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A ski company that goes out of its way to teach its customers how to build their own skis? Waesche says he isn't afraid of a little competition. "If you're a good skier with some basic understanding of ski construction, the right materials, some basic tools and access to a press, you actually could build a ski in your garage," he says. "It might take you about 24 hours and end up costing you a lot of money, but you could do it. It's when you try to mass-produce them that it becomes a big problem."

When RMU outgrew its garage, Waesche and his business partners were determined to keep production in Colorado and moved their manufacturing operation to the Never Summer factory. Never Summer is celebrating its twentieth anniversary in the snowboard business this season, and has expanded in recent years to help keep other Colorado companies from taking their manufacturing needs overseas. In addition to making RMU's skis — which won nods this year in Powder's Skier's Choice 2012, the 2012 Telemark Skier Awards, and the Freeskier 2011-2012 Editor's Pick Awards — Never Summer now manufactures skis for Colorado brands Icelantic, Fat-ypus, and High Society Freeride.

"I don't even see the other brands here in Colorado as competition," says Waesche, a sentiment echoed by each of the local ski builders in this story. "Hell, a lot of us share resources, especially those of us manufacturing with Never Summer. The way I see it, we're all in it together."

That culture of collaboration is very much on Sullivan's mind as he makes his final preparations for the Something Independent 2012 Business Forum, which will feature panelists including POC Sports founder Stefan Ytterborn, Teton Gravity Research co-founder Steve Jones, Silverton Mountain co-owner Jen Brill, AEG Live CEO Chuck Morris, and Ken Gart, co-owner of Powderhorn Resort.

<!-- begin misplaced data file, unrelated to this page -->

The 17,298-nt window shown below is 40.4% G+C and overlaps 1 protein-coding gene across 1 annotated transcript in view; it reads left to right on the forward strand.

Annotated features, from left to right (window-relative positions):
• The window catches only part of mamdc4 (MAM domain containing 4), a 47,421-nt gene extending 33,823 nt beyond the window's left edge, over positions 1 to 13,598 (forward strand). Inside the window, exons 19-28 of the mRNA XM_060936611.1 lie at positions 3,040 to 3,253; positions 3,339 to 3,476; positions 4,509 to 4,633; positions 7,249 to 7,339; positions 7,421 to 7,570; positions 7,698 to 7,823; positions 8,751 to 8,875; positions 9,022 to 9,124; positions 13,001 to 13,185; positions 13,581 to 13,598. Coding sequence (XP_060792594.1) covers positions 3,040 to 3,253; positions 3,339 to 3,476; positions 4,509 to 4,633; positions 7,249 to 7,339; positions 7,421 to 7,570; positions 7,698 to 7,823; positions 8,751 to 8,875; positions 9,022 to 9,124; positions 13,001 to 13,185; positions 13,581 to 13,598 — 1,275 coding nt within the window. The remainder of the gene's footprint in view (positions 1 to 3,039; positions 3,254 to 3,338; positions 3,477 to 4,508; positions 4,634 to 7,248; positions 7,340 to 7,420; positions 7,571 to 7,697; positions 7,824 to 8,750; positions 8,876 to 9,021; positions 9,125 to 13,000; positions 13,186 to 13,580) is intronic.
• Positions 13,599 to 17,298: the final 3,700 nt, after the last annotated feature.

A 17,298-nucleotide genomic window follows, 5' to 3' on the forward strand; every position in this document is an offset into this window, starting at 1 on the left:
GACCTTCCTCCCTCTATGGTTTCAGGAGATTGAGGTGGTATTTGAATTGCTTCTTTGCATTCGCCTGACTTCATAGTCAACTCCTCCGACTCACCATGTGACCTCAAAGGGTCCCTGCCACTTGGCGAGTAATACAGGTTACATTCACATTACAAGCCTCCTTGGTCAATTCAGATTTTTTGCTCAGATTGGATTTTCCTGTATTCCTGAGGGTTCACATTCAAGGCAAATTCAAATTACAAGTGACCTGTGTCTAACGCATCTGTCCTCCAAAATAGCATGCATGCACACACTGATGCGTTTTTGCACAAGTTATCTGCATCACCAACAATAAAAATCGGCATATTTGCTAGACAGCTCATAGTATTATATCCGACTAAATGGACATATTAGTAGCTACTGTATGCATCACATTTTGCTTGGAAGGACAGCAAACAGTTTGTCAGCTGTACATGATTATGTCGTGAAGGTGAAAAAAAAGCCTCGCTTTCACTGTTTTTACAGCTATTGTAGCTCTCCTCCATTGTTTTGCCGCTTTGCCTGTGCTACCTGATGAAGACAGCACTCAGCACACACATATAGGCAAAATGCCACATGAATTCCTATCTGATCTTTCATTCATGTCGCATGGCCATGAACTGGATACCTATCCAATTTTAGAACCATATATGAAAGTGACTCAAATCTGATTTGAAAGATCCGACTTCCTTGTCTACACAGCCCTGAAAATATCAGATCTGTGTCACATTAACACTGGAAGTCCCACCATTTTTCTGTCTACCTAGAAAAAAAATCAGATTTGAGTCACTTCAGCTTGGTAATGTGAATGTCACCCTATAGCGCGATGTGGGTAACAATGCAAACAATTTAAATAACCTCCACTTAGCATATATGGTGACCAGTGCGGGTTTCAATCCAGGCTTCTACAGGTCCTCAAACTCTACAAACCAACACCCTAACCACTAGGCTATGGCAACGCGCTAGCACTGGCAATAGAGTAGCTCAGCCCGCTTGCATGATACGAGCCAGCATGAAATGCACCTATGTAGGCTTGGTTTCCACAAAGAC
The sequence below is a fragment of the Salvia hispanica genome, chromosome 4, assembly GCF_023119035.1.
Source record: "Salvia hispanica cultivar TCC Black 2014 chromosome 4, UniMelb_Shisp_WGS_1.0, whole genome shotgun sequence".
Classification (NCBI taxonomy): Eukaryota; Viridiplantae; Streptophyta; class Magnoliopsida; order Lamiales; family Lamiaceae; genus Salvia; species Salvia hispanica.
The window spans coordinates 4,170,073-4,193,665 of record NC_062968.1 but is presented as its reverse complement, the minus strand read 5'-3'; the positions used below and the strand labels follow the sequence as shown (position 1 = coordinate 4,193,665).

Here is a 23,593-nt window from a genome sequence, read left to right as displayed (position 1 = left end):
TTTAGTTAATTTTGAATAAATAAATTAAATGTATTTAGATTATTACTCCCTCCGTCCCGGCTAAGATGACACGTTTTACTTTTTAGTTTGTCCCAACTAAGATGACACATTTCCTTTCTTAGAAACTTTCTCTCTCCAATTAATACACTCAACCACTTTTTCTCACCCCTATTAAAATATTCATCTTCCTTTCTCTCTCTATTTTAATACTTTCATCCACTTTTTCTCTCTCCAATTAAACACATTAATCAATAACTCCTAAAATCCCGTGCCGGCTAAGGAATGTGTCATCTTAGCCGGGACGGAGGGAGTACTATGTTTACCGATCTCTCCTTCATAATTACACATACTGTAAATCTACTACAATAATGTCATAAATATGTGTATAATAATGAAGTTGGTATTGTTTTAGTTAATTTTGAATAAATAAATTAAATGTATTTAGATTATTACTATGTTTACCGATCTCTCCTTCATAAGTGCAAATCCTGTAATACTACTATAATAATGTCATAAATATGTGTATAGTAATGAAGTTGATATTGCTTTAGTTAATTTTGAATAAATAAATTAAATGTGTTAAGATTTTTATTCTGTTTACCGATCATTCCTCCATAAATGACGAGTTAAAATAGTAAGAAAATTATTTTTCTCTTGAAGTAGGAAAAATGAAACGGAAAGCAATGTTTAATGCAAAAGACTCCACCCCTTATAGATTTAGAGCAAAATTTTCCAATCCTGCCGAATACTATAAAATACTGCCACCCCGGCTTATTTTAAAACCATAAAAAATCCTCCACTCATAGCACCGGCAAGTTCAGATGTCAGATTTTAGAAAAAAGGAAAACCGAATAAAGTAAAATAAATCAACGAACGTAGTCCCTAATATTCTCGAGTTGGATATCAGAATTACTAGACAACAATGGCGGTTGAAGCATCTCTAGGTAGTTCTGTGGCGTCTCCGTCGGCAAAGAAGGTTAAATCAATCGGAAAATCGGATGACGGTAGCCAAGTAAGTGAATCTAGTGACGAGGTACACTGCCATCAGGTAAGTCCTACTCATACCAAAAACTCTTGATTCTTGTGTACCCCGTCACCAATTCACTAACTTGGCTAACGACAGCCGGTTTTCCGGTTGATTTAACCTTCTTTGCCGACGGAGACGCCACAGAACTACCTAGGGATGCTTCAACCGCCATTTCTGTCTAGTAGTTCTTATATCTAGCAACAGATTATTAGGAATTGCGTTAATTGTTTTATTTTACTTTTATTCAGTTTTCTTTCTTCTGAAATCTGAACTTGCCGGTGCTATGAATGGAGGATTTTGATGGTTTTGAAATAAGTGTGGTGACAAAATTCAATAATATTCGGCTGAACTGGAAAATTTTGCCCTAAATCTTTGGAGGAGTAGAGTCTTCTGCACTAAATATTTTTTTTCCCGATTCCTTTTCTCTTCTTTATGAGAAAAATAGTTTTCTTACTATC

"Our belief is that collaboration over competition is the future of work and the future of business, and that each of these companies can and should be sharing resources, information and know-how quickly and transparently," Sullivan says, and he's walking the walk: Something Independent is one of a dozen companies — including Icelantic and ski-clothing giant Spyder — housed at Battery 621, the shared space at 621 Kalamath Street that has become a model for such collaboration. "To be working behind closed doors in the 21st century is to find yourself chasing the pack."

In Colorado, that pack is growing stronger by the day.

"Colorado has always attracted the kind of people who are inclined to take some risks to pursue their passions and merge lifestyle with business, to blur the lines between their vocation and their avocation," Sullivan says. "There's a long tradition here, and particularly within the ski industry, of entrepreneurs creating opportunities for themselves. When you run your own business, you can grant yourself a ski day now and then."

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6 comments
MichaelJacksonsforgottoncat
MichaelJacksonsforgottoncat

ummmmm .... Volant? Went from 150 pair in 1989 to 52,000 pair and tied with Volkl at #4 in the industry 11 years later - every pair was 100% hand made. Cost per unit in the US was simply too much compared to the over seas manufacturing (165.00 per pair compared to 52.00 per pair). Even with the lowest warranty rate/highest quality in the industry (and very very deep investor pockets), there was no way to win/be viable long term. I am sure the folks who used to take the ferry to Vashon, and the Boulderites that rode their bikes to Howards place in Gunbarrel would also agree....

Matt Egan
Matt Egan

Let's hear it for small business and American manufacturing. America needs more garage companies that will grow and HIRE! Corporate America ain't doin' shit.

R. Randall Halton
R. Randall Halton

Thats wonderful this this person has his own construction techniques!!!!! Better get WIPO.com.

____________________ =^= (-----) ' ' HELI SKI dropouts

Jake Miller
Jake Miller

I think I'll get a Grace custom ski if David is making them.... hot!

everybody
everybody

Volants were doomed from day one for their weight, and the fact that you could bend one in half and it would stay that way. Junk. Worth nothing.

 
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